British Columbia is attacking Enbridge Inc. for its failure to detect most recent leaks on its U.S. pipelines, raising questions about the company's ability to spot oil spills in remote stretches of its proposed $6-billion Northern Gateway project.
Between 2002 and 2012, oil spilled from Enbridge pipelines in the United States 31 times, according to U.S. regulatory documents raised by the B.C. government at a federal hearing into the Gateway pipeline.
Only three of those spills were detected by the company's automated leak detection systems. And of the six largest spills, none were pinpointed by those systems.
Numbers like those raise "some concerns about the ability of leak detection systems to actually detect leaks," said Christopher Jones, a lawyer with the B.C. government who questioned Enbridge about its performance.
Gateway's safety is a critical consideration for the federal agencies reviewing Gateway. On Wednesday, they were in Prince George, where Enbridge and its consultants face questions from critics this week for the first time on B.C. soil.
If nothing else, those questions have made clear the challenge of keeping oil inside a pipe operating up to 2,000 pounds per square inch of pressure when something goes wrong.
It is an issue that is set against the pipeline industry's overwhelming record of safe operations – Enbridge transports 99.9996 per cent of its crude without incident.
The difficulty in finding and stopping spills nonetheless serves, for British Columbia, as a bracing reminder of the potential consequences when a pipe does begin to lose oil.
Small pinhole leaks, Enbridge acknowledged at the hearing, are very difficult to detect, even with cutting-edge technology.
Even the best equipment can only spot a spill amounting to between 1 per cent and 3 per cent of the flow over a two-hour period, which could total 208,000 litres, or 1,300 barrels. A slow leak flowing below the 1-per-cent threshold could release some 400,000 litres in 24 hours.
Ray Doering, manager of engineering for Northern Gateway, acknowledged that shut-off valves on Northern Gateway would be spaced such that, in a catastrophic rupture, two million litres could escape into environmentally sensitive areas. It would also take up to 13 minutes to activate those valves, with a 10-minute window to ascertain there is a problem, and three minutes for a valve to fully activate.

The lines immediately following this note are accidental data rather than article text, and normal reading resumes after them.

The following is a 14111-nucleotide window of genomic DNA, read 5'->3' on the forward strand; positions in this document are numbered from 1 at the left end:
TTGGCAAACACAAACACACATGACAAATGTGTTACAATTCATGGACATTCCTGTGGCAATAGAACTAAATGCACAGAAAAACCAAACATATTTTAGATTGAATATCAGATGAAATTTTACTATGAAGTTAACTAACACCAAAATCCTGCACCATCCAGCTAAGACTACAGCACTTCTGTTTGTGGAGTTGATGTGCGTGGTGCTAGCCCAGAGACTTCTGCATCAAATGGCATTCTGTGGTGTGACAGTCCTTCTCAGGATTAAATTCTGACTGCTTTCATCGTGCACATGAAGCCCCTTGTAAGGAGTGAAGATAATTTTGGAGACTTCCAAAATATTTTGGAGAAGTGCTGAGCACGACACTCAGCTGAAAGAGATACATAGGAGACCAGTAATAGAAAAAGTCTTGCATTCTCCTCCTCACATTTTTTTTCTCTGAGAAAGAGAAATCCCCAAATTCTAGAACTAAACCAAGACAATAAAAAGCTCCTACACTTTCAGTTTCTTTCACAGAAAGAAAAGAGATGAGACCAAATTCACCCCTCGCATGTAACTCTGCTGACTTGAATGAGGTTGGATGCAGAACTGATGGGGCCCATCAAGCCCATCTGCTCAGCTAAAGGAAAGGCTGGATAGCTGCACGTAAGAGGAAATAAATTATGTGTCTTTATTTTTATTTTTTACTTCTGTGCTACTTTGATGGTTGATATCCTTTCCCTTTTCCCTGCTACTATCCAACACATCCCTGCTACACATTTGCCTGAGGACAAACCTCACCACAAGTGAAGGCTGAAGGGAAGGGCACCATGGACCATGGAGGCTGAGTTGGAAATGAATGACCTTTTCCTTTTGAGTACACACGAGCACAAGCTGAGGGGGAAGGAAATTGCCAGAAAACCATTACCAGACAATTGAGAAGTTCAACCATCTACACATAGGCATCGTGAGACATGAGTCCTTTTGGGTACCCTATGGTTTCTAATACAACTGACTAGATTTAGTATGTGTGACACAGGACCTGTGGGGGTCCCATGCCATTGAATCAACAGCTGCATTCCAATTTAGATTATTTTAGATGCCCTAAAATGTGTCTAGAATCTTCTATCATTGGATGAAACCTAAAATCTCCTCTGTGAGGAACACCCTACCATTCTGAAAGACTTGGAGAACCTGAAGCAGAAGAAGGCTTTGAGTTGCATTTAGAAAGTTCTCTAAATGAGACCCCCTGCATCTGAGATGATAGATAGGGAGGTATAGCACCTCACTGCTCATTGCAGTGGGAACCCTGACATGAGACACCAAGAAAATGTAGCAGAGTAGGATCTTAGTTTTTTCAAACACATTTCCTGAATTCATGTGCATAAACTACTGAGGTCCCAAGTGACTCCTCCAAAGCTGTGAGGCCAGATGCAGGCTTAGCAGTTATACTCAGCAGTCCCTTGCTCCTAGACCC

Mr. Jones, the B.C. lawyer, raised further concerns: With long stretches of Gateway travelling through remote territory, "detection by people who may be nearby pipeline will be relatively restricted," he said. And northern B.C. has long winters: Will the ability of aerial patrols to spot leaks "be limited where there is snow cover?"
Enbridge acknowledged those were potential issues. But Barry Callele, director of pipeline control systems and leak detection for Enbridge, said: "We're looking at other technologies that could be deployed if you're doing a ground surveillance or an aerial surveillance, so augmenting visual with technology." The company could also increase the frequency of internal pipe inspections.
Then there's the construction quality of the pipe. Gateway will employ more valves than any other pipeline built, and Enbridge has committed to using thicker steel, a key factor in spill prevention.
It is also working to upgrade its spill detection technology, embarking on a research testing program to determine what works and what does not. Some new tools could detect spills as small as one litre per hour in sensitive locations, although Enbridge has not determined how broadly it will employ those sensors.
"We're going down the path of getting empirical evidence, and that takes time," Mr. Callele said. He added: "If we find technology that substantially improves our leak detection capability, cost will not be a factor."
Northern Gateway, he said, "will have one of the best-instrumented pipeline systems not only in North America, but probably the world."
What is clear is that those reassurances have done little to quiet the angst many in B.C. feel about Gateway.
One woman, who gave her name only as Gale, interrupted the Wednesday hearing at one point, shouting "I object" in response to a statement by Enbridge that it stands by its control room procedures. The hearing was briefly halted while the woman mounted a loud protest.
Some attended the hearing at personal cost. Murray Minchin, with a group called Douglas Channel Watch, took a week of unpaid leave from work as a mail carrier and drove eight hours from Kitimat, B.C., to attend the Prince George hearings with his family so he could question Enbridge.